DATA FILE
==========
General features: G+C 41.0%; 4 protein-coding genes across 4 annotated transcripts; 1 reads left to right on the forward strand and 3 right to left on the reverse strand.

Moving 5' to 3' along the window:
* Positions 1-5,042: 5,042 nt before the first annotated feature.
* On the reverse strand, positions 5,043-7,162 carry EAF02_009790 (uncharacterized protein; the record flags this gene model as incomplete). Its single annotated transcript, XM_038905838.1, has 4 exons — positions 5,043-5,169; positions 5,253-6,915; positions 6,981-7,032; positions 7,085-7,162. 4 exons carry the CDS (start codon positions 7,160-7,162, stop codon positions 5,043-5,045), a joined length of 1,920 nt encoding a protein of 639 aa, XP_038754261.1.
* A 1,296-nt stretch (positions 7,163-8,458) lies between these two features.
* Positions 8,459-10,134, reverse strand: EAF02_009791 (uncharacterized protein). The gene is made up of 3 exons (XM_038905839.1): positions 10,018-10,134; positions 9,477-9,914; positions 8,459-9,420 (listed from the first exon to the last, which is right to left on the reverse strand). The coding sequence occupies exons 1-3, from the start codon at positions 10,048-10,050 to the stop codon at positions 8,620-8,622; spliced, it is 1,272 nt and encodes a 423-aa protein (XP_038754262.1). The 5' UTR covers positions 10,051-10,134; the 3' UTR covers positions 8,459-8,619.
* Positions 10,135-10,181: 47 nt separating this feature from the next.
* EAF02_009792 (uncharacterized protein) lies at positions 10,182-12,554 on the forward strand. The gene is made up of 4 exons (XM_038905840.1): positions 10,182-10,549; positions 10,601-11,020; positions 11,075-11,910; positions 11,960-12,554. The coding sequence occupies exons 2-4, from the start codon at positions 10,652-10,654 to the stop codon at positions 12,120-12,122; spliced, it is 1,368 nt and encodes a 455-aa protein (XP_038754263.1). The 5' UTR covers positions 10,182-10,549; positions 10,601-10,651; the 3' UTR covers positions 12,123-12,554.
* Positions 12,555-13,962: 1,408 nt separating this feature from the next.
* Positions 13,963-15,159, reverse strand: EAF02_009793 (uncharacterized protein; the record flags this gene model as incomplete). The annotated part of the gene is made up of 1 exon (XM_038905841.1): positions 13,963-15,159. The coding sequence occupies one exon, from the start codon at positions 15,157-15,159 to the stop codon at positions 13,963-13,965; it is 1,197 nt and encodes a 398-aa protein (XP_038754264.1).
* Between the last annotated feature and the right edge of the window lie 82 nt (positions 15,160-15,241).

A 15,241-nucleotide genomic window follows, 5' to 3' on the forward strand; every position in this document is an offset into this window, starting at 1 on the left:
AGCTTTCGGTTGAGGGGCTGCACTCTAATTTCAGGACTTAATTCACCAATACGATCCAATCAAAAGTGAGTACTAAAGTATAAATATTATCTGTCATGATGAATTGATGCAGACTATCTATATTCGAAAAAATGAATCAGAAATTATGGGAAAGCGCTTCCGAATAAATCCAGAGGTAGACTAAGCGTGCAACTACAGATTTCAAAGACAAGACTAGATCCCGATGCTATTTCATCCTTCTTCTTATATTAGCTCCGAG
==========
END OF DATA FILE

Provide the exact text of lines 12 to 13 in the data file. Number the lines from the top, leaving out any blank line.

A 15,241-nucleotide genomic window follows, 5' to 3' on the forward strand; every position in this document is an offset into this window, starting at 1 on the left:
AGCTTTCGGTTGAGGGGCTGCACTCTAATTTCAGGACTTAATTCACCAATACGATCCAATCAAAAGTGAGTACTAAAGTATAAATATTATCTGTCATGATGAATTGATGCAGACTATCTATATTCGAAAAAATGAATCAGAAATTATGGGAAAGCGCTTCCGAATAAATCCAGAGGTAGACTAAGCGTGCAACTACAGATTTCAAAGACAAGACTAGATCCCGATGCTATTTCATCCTTCTTCTTATATTAGCTCCGAG